Road Paved for the Great Botnet of China

Mandatory Chinese content-filtering software poses serious security risks

One of the security industry's worst nightmares, a gigantic botnet of Chinese origin, might become a reality if the government in Beijing goes ahead with its plan to deploy the Green Dam Youth Escort censorship software on all new PCs sold in the country, starting next month. Security researchers warn that the content-filtering application suffers from critical design flaws, which can allow attackers to take control of computers.

The Green Dam Youth Escort is part of the Chinese government's efforts to control what its citizens can access over the Internet, and serves as an extension to the already functioning nation-wide firewall, informally referred to as the Great Firewall of China. The application is able to filter adult explicit material or politically sensitive content by blocking URLs and images specified in several blacklists. It can also be used to monitor text in other programs installed on the computer.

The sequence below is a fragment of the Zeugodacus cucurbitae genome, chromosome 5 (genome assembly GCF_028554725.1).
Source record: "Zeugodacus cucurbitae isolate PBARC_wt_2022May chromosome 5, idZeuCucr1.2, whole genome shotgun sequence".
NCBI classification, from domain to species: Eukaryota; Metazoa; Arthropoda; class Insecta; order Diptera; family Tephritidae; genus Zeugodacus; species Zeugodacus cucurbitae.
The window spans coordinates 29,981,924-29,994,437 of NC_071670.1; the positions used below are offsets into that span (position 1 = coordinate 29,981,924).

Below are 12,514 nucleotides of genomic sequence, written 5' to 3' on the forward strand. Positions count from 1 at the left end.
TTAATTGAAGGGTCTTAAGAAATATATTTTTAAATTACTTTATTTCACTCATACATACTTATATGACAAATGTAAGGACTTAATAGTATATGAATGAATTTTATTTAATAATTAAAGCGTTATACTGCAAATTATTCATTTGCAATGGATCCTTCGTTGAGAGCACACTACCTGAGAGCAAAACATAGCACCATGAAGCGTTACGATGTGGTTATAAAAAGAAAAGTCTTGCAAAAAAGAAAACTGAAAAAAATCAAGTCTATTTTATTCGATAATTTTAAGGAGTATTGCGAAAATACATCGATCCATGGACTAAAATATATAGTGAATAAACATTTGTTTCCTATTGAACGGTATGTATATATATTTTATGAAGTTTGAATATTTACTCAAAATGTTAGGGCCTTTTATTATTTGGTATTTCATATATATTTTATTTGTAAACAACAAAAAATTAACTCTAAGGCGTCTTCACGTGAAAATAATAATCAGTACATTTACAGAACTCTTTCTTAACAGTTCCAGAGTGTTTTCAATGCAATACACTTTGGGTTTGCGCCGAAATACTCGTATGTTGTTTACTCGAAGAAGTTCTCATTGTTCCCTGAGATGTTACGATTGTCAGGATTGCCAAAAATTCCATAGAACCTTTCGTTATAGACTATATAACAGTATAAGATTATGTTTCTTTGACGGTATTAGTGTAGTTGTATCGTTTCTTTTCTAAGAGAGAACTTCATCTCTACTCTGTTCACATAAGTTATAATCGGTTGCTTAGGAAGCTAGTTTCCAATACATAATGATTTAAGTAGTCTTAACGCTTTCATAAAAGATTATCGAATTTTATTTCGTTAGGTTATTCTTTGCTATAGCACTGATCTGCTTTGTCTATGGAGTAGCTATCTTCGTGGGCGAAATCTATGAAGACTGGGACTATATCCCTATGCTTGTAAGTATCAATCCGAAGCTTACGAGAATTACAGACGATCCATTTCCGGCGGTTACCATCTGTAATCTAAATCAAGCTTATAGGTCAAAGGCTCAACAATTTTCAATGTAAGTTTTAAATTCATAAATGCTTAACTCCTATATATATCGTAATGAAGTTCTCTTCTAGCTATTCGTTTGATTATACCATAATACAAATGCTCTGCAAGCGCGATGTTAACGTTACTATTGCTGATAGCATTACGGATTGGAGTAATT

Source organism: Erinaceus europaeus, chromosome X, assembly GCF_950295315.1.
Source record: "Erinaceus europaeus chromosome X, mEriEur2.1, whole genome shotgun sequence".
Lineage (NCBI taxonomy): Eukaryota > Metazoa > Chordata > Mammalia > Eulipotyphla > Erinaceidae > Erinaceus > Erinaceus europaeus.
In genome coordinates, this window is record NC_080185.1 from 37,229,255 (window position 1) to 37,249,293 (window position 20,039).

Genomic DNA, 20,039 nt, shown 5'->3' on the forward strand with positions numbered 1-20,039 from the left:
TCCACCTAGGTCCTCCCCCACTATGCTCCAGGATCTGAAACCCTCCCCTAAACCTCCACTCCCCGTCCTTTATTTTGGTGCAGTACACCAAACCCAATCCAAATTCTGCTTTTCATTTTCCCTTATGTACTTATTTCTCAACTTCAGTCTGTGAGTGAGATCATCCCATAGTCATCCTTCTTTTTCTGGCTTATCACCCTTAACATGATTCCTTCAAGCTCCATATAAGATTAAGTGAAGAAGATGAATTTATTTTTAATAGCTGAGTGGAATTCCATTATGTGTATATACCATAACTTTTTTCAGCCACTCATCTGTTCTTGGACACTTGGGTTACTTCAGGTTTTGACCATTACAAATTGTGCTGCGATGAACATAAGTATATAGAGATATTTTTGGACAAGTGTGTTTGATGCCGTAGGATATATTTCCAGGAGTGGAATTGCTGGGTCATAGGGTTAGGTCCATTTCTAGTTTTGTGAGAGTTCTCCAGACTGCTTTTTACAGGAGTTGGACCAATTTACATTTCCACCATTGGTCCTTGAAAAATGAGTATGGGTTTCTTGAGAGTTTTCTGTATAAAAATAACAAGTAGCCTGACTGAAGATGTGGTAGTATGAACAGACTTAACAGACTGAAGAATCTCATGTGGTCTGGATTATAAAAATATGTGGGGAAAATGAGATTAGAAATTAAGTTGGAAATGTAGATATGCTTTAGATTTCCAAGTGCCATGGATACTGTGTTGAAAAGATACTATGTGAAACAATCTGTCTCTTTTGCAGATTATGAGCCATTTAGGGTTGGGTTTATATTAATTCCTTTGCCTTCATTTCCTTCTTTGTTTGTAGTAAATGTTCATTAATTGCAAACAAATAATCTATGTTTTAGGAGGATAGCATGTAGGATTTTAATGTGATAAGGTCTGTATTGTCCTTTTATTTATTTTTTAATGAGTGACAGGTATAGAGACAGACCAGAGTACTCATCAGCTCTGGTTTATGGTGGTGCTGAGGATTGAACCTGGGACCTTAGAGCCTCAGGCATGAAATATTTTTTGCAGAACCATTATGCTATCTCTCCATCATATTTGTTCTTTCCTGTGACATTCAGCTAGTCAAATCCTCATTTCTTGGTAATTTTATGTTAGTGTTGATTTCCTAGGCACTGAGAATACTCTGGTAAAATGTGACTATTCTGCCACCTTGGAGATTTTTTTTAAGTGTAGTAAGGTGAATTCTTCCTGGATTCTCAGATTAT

"After only one day of testing the Green Dam software, we found two major security vulnerabilities. The first is an error in the way the software processes web sites it monitors. The second is a bug in the way the software installs blacklist updates. Both allow remote parties to execute arbitrary code and take control of the computer," announce computer experts from the University of Michigan.

Furthermore, resolving these two issues would be of little effect to the overall security of the application. Large portions of the code are unsafe by design, since the developers made extensive use of deprecated C string processing functions such as sprintf and fscanf. "While the flaws we discovered can be quickly patched, correcting all the problems in the Green Dam software will likely require extensive rewriting and thorough testing," the researchers warn.

China is already a big source of attack traffic and because of the cultural barrier attempts to shutdown abusive servers hosted in the country have most of the time proven futile. Under such conditions, the prospect of a huge Chinese botnet is frightening, as the threat would be very hard to contain or mitigate.

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